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Government u-turn should see public sector workers paid back £2.4 billion

16 Jul 2020
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Further moves to make public sector workers pick up the bill for Ministers’ discriminatory errors will be fiercely resisted

Pressure from GMB, Britain’s general union, has forced the Government to make good on its promise that should lead to the pay back of the estimated £2.4 billion it owes to more than four million public sector workers. 

In a statement to Parliament today, Treasury Minister Steve Barclay confirmed the lifting of the 2019 pause on the cost cap mechanism - and announced a consultation on remedies for addressing pensions discrimination

Since 2015, 4.1 million people working across the NHS, the civil service and in local government have effectively been overcharged for their pensions

Under a deal negotiated by unions including GMB on how to draw benefits due to the cost cap mechanism the £2.4 billion was going to be paid back to the workers by reducing their future pension contributions and/or improving benefits. 

But the Government tried to use the cash to pay for the aftermath of a legal challenge it faced to its botched plan to raise the retirement age for public sector workers, known as the McCloud judgment. 

Under a Government scheme, people close to retirement were protected from the changes and allowed to stay in their existing pension schemes – a move which has been found to be age discriminatory by the courts.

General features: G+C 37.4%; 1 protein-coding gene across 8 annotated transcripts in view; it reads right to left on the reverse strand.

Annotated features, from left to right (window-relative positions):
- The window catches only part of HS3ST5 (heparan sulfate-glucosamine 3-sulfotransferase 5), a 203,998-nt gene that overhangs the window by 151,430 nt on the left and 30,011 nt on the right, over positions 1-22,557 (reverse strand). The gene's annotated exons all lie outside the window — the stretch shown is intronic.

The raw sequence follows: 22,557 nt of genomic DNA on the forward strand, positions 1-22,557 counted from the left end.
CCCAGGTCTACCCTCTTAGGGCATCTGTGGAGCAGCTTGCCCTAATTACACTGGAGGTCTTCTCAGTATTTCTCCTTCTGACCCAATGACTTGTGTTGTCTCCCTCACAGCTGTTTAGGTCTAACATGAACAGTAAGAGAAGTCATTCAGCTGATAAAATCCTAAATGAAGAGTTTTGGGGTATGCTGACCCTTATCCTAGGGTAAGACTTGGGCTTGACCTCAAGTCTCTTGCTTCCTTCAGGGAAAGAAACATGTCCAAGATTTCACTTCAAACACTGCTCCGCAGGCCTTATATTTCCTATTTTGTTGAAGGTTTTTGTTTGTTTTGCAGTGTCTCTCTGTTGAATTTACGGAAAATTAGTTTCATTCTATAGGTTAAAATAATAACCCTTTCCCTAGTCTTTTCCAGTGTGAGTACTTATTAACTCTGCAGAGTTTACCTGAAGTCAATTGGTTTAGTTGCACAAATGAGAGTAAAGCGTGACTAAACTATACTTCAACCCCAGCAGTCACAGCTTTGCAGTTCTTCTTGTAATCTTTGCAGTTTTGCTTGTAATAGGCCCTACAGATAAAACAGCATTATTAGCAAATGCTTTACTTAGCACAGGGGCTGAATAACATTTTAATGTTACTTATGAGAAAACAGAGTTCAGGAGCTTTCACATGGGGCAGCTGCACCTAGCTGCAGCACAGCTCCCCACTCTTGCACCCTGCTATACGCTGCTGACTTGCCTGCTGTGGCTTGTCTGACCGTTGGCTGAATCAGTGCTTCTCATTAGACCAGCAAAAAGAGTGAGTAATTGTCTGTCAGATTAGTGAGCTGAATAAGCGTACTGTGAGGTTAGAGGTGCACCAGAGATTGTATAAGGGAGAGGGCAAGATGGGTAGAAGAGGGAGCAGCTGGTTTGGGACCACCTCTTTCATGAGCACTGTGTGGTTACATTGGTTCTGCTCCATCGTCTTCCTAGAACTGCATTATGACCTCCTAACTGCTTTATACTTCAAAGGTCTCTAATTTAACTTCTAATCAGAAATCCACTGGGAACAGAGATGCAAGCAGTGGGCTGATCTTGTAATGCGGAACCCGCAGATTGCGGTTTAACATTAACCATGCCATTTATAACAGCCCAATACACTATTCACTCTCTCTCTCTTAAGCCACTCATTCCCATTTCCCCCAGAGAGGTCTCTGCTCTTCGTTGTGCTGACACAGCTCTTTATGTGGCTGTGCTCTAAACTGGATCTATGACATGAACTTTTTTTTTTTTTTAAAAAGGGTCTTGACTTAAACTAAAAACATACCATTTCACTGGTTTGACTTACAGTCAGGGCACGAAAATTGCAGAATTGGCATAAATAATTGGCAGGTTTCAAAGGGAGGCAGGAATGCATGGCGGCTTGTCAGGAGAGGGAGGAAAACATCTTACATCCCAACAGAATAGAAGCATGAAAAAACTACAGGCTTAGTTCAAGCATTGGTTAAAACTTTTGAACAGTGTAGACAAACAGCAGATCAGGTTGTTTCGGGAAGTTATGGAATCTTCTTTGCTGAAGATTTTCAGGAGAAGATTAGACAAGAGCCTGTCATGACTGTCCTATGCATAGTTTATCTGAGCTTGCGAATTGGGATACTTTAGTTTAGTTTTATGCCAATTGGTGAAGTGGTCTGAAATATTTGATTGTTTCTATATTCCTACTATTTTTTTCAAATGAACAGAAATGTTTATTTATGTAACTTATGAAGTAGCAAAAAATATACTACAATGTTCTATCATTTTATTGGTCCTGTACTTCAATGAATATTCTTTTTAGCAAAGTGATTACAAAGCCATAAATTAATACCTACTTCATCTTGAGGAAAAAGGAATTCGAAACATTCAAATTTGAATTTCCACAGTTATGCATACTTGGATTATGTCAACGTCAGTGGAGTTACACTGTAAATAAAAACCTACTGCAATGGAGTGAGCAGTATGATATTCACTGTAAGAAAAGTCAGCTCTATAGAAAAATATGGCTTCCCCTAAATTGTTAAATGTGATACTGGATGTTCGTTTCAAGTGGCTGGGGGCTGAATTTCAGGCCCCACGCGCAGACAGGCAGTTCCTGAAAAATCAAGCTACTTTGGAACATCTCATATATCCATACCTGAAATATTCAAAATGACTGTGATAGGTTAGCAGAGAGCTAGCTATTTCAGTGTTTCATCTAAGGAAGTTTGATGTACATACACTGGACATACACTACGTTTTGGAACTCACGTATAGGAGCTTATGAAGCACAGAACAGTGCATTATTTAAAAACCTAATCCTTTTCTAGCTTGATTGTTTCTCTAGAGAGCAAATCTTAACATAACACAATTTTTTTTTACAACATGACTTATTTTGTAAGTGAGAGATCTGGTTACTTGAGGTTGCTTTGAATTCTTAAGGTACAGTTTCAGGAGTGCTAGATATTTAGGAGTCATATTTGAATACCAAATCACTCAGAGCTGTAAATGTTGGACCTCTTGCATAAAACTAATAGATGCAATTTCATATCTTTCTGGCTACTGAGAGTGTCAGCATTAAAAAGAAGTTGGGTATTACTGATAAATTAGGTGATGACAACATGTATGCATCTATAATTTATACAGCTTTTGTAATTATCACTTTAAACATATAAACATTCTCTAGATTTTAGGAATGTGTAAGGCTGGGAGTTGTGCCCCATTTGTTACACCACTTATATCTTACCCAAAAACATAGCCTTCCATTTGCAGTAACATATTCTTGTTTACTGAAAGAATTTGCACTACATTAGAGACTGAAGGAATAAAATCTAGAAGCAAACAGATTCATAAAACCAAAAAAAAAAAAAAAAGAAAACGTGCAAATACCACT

Rehana Azam, GMB National Secretary said: 

“It’s welcome that Ministers have in the face of sustained pressure finally U-turned on the pause they imposed on the drawing down of pension benefits. Their indefensible decision has left public sector workers facing financial hardship. 

“GMB has long campaigned for the lifting of the benefits pause the Government unilaterally imposed on our members without consultation. Hard-working public sector workers should now get what they’re owed. 

“The Government has had to make a U-turn because they knew they were in the wrong and were poised to lose the Judicial Review GMB and others had brought against them.  

“Any suggestion that it should now be public sector workers who now bear the costs of Ministers' discriminatory errors will be fiercely resisted. GMB will not stand by if the Government intends to break its word and force public servants to pick up the bill for its own mistakes. 

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